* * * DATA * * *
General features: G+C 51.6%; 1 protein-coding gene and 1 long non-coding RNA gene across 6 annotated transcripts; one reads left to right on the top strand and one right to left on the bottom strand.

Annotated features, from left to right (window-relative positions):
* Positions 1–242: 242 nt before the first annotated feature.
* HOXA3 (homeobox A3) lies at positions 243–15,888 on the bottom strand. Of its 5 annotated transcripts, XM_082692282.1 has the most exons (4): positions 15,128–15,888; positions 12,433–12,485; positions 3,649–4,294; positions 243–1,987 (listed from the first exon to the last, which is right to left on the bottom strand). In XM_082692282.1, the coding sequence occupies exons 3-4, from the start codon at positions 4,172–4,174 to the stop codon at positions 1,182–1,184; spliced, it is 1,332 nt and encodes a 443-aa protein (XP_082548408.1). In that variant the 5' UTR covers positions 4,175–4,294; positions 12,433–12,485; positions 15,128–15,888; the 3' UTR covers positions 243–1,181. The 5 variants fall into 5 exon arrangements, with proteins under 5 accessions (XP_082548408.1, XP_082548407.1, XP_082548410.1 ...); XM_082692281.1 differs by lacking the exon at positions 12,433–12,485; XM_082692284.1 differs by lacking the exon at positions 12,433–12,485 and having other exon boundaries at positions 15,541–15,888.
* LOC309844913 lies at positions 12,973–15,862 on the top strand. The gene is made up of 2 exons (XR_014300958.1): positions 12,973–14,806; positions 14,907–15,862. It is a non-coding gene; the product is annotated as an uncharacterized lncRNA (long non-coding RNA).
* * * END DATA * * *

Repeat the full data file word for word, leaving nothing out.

General features: G+C 51.6%; 1 protein-coding gene and 1 long non-coding RNA gene across 6 annotated transcripts; one reads left to right on the top strand and one right to left on the bottom strand.

Annotated features, from left to right (window-relative positions):
* Positions 1–242: 242 nt before the first annotated feature.
* HOXA3 (homeobox A3) lies at positions 243–15,888 on the bottom strand. Of its 5 annotated transcripts, XM_082692282.1 has the most exons (4): positions 15,128–15,888; positions 12,433–12,485; positions 3,649–4,294; positions 243–1,987 (listed from the first exon to the last, which is right to left on the bottom strand). In XM_082692282.1, the coding sequence occupies exons 3-4, from the start codon at positions 4,172–4,174 to the stop codon at positions 1,182–1,184; spliced, it is 1,332 nt and encodes a 443-aa protein (XP_082548408.1). In that variant the 5' UTR covers positions 4,175–4,294; positions 12,433–12,485; positions 15,128–15,888; the 3' UTR covers positions 243–1,181. The 5 variants fall into 5 exon arrangements, with proteins under 5 accessions (XP_082548408.1, XP_082548407.1, XP_082548410.1 ...); XM_082692281.1 differs by lacking the exon at positions 12,433–12,485; XM_082692284.1 differs by lacking the exon at positions 12,433–12,485 and having other exon boundaries at positions 15,541–15,888.
* LOC309844913 lies at positions 12,973–15,862 on the top strand. The gene is made up of 2 exons (XR_014300958.1): positions 12,973–14,806; positions 14,907–15,862. It is a non-coding gene; the product is annotated as an uncharacterized lncRNA (long non-coding RNA).